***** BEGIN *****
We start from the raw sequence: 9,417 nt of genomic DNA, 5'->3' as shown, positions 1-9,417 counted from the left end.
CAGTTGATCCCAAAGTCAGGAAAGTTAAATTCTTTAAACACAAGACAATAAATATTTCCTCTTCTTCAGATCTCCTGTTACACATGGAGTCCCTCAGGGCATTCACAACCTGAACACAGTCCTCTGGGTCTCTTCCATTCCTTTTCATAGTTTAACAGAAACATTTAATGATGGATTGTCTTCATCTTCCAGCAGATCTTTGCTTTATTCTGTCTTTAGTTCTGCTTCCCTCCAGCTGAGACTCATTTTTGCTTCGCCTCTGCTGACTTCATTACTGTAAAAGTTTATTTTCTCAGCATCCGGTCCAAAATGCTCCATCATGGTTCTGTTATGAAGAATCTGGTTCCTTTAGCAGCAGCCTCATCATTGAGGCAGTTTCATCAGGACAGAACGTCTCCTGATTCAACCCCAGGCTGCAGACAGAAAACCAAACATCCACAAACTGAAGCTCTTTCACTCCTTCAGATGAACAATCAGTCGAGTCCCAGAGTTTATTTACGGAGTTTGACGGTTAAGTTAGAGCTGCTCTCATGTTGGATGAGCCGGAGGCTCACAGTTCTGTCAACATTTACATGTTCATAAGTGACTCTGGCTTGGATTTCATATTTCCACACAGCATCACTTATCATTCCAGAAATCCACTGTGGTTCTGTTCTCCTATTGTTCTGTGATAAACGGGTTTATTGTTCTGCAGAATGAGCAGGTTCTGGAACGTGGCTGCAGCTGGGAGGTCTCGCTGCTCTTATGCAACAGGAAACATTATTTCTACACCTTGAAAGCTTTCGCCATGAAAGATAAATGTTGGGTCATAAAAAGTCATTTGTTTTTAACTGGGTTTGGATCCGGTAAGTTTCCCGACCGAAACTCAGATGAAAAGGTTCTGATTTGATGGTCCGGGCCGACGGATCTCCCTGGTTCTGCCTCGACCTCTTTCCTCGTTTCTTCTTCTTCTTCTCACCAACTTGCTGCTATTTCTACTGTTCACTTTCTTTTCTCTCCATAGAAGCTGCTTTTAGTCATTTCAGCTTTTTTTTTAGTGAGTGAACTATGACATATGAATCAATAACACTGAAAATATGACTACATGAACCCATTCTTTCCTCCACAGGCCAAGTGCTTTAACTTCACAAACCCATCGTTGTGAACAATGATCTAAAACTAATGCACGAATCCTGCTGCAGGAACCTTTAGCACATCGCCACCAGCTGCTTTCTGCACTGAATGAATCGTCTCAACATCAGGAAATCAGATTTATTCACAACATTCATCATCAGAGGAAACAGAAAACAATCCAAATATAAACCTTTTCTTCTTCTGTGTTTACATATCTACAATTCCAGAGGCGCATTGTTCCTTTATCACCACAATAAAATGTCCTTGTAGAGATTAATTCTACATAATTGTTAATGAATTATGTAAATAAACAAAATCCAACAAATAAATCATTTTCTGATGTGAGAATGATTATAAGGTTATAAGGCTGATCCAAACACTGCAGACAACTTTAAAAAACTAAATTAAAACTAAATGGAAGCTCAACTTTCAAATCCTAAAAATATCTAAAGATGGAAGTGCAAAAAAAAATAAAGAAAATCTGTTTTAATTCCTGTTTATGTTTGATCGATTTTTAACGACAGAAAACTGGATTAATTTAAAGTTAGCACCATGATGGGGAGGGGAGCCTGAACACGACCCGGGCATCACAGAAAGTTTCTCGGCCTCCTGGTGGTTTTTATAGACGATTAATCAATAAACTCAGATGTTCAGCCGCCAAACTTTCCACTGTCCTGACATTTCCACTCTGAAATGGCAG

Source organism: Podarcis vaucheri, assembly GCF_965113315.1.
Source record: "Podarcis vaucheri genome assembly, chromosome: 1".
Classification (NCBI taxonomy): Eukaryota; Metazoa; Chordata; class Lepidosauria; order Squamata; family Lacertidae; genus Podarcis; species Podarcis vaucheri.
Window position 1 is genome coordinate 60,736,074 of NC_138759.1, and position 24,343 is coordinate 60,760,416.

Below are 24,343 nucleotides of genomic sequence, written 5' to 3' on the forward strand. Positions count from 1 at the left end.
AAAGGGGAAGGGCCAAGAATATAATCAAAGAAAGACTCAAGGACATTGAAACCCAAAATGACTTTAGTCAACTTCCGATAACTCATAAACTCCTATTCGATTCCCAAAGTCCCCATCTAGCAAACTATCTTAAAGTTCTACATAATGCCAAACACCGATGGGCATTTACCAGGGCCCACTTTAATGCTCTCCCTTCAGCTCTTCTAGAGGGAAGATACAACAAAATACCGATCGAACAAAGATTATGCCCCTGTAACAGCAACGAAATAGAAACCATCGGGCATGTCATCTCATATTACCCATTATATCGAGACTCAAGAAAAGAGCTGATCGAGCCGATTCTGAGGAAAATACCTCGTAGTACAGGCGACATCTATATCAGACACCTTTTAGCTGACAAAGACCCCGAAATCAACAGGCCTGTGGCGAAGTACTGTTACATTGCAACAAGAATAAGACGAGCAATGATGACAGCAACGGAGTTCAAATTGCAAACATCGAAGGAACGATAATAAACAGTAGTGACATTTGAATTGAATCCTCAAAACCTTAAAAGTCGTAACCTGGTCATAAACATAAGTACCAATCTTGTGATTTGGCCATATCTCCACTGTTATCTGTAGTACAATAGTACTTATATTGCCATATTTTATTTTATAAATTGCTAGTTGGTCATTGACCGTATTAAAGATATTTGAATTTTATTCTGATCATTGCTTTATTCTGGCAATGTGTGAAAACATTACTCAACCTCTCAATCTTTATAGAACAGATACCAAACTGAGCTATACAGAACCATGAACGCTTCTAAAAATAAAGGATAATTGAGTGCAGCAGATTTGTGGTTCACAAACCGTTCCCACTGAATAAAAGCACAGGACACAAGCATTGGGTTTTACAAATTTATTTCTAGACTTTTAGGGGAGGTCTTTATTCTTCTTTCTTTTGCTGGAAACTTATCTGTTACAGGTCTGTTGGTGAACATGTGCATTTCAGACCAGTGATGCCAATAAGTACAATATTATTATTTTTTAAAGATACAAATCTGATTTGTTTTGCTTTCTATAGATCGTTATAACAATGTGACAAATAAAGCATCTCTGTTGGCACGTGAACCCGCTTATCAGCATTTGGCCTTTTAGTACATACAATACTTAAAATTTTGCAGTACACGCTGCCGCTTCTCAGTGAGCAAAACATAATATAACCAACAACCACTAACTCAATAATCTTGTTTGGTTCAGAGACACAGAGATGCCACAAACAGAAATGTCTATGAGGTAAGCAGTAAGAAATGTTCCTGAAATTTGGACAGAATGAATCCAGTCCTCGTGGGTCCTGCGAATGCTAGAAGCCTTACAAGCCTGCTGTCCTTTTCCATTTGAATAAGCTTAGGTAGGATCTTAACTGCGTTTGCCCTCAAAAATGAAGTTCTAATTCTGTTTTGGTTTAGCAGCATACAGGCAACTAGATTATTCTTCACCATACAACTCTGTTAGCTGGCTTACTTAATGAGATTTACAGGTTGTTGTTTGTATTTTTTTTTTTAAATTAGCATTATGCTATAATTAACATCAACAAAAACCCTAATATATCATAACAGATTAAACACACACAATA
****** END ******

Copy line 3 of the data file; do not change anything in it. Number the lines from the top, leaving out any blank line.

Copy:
Source organism: Podarcis vaucheri, assembly GCF_965113315.1.